Life is constantly communicating – both within and across species. Signaling and responding. Feedback loops provide important information to help organisms and systems appropriately respond to change.

Like clover, strawberries send out “runners” – horizontal stems that bud into new plants while maintaining a relationship with the parent. When nibbled by a rabbit or a deer, warnings are sent through the runners. Adjacent plants use that feedback to actually change their flavor so they are less tasty, and less likely to be eaten.

Feedback loops are also at work in how our bones develop. The individual bones strengthen in response to use. Pressures on the bones provide feedback that signals the body to lay down more calcium and other minerals that make bones strong. That’s why physical exercise is so important. It provides a feedback loop to move calcium from places where it may have been mis-deposited – like in hardening of the arteries – and transfers it to our bones, where we can optimally use it in a healthy way.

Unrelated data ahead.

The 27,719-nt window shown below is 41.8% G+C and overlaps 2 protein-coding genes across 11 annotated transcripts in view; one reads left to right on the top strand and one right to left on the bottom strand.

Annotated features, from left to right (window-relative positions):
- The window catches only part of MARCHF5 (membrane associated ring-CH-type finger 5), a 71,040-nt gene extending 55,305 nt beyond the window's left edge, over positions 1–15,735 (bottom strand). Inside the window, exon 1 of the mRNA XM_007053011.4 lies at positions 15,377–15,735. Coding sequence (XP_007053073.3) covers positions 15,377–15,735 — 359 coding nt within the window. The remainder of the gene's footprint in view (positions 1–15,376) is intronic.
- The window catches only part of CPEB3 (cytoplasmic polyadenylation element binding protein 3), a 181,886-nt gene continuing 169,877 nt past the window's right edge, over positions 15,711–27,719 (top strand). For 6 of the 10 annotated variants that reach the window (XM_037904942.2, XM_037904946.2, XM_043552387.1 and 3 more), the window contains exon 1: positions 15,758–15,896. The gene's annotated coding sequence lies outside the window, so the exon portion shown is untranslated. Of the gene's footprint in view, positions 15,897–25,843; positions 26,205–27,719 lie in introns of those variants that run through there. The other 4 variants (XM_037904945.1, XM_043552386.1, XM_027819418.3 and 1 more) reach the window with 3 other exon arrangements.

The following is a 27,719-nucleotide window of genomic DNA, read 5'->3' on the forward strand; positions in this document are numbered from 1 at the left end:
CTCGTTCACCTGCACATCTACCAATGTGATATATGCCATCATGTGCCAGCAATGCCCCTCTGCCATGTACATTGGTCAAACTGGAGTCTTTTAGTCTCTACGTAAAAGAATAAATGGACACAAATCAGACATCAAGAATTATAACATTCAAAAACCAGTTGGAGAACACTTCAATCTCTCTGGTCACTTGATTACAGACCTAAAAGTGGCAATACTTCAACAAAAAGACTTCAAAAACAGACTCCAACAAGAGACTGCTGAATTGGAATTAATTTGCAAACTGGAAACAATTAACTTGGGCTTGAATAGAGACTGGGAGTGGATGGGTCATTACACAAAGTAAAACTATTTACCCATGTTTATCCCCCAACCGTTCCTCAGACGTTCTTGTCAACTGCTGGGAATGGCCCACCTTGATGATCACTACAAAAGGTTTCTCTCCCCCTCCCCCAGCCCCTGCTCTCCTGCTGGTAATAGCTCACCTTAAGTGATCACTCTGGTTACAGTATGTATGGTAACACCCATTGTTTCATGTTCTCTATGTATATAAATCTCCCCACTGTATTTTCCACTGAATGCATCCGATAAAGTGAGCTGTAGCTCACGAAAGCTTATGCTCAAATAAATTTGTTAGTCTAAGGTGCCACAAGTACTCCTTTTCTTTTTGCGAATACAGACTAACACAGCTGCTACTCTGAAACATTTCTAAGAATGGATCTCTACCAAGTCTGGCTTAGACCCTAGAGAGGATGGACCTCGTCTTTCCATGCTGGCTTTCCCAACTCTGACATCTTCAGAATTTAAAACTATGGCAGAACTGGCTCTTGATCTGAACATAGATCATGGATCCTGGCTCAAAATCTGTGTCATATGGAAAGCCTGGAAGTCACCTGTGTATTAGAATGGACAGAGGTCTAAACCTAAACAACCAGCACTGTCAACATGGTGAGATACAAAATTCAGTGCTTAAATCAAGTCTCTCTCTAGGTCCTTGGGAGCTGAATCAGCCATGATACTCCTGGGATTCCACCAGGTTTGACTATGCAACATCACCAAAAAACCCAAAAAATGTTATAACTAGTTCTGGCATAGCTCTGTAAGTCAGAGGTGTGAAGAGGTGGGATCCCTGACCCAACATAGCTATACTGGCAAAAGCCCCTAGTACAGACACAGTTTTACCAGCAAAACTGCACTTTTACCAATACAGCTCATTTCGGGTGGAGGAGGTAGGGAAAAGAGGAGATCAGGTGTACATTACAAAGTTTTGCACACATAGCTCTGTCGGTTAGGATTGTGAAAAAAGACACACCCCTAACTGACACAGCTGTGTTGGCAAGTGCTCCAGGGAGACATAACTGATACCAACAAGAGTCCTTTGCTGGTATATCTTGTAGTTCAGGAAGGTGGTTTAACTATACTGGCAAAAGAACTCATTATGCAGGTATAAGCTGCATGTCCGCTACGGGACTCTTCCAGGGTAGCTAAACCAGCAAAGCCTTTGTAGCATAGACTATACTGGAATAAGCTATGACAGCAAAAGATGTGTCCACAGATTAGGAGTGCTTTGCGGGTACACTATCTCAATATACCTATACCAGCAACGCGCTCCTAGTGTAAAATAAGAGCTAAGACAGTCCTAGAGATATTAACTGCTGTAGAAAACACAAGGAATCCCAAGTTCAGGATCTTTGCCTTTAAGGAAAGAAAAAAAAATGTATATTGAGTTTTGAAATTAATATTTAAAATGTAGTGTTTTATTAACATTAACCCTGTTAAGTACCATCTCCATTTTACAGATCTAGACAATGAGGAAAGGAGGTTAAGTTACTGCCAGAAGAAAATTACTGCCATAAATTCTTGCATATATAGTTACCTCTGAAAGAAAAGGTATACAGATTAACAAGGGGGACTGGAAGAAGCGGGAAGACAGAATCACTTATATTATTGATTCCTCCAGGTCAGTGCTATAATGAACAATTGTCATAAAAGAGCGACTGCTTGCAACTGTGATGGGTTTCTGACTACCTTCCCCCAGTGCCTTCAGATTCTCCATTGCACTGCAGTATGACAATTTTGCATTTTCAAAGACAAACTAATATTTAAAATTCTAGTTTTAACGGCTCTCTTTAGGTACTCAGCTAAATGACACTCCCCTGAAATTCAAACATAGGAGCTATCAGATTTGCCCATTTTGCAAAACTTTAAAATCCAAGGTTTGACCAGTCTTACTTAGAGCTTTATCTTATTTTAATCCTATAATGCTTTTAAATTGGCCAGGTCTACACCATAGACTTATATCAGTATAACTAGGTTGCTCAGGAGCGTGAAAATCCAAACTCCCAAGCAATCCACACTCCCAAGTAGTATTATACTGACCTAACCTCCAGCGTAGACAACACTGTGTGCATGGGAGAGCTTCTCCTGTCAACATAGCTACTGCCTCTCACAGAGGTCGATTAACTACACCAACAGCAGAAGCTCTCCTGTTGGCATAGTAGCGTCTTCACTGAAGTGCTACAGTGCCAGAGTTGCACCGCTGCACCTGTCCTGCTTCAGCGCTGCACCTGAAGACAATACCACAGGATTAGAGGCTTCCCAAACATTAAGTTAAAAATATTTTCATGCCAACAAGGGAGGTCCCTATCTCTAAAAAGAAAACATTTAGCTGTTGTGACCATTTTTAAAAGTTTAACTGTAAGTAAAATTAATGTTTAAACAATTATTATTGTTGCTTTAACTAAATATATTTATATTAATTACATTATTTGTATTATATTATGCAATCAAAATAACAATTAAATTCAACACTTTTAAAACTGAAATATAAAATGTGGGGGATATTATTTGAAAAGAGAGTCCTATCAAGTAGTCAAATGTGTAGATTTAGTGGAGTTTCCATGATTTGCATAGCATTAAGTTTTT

In organizations and other social contexts, people tend to fear feedback, equating it with criticism. Or, we focus on measurement – a predetermined set of information indicators, such as media metrics or financial projections. Feedback is different. It is about listening for new signals in the system, things for which you were not looking. It is about having your receptors and antennae open to receive unexpected information, then using it to guide action. This is how innovation comes.

In nature, most feedback loops are short, strong, cyclic, well-tuned between the signaler and receiver… and then implemented immediately.   Improving feedback loops in our organizations could be the most high-leverage intervention we could use to catalyze innovation and increase effectiveness.

How can you improve the quality of feedback in the systems that you lead, and put the learning to good use? Leave a Reply